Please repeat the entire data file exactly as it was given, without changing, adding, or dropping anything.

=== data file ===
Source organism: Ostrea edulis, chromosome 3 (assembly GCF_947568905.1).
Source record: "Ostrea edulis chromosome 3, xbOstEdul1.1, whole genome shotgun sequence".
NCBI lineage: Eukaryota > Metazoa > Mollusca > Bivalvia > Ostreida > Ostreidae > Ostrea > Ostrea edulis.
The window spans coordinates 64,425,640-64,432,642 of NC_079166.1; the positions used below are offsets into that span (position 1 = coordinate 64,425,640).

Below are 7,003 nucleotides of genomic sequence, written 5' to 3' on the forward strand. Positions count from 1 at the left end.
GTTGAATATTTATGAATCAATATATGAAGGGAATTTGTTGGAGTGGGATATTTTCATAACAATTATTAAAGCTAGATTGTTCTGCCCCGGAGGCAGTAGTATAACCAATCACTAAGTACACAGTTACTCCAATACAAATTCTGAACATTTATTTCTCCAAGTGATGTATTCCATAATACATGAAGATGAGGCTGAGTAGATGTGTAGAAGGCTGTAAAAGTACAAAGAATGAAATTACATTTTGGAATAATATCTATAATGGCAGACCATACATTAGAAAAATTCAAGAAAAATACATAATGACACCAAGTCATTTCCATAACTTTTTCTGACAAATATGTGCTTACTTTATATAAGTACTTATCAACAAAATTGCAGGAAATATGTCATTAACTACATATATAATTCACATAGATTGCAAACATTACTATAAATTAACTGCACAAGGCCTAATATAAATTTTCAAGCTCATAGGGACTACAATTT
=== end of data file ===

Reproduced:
Source organism: Ostrea edulis, chromosome 3 (assembly GCF_947568905.1).
Source record: "Ostrea edulis chromosome 3, xbOstEdul1.1, whole genome shotgun sequence".
NCBI lineage: Eukaryota > Metazoa > Mollusca > Bivalvia > Ostreida > Ostreidae > Ostrea > Ostrea edulis.
The window spans coordinates 64,425,640-64,432,642 of NC_079166.1; the positions used below are offsets into that span (position 1 = coordinate 64,425,640).

Below are 7,003 nucleotides of genomic sequence, written 5' to 3' on the forward strand. Positions count from 1 at the left end.
GTTGAATATTTATGAATCAATATATGAAGGGAATTTGTTGGAGTGGGATATTTTCATAACAATTATTAAAGCTAGATTGTTCTGCCCCGGAGGCAGTAGTATAACCAATCACTAAGTACACAGTTACTCCAATACAAATTCTGAACATTTATTTCTCCAAGTGATGTATTCCATAATACATGAAGATGAGGCTGAGTAGATGTGTAGAAGGCTGTAAAAGTACAAAGAATGAAATTACATTTTGGAATAATATCTATAATGGCAGACCATACATTAGAAAAATTCAAGAAAAATACATAATGACACCAAGTCATTTCCATAACTTTTTCTGACAAATATGTGCTTACTTTATATAAGTACTTATCAACAAAATTGCAGGAAATATGTCATTAACTACATATATAATTCACATAGATTGCAAACATTACTATAAATTAACTGCACAAGGCCTAATATAAATTTTCAAGCTCATAGGGACTACAATTT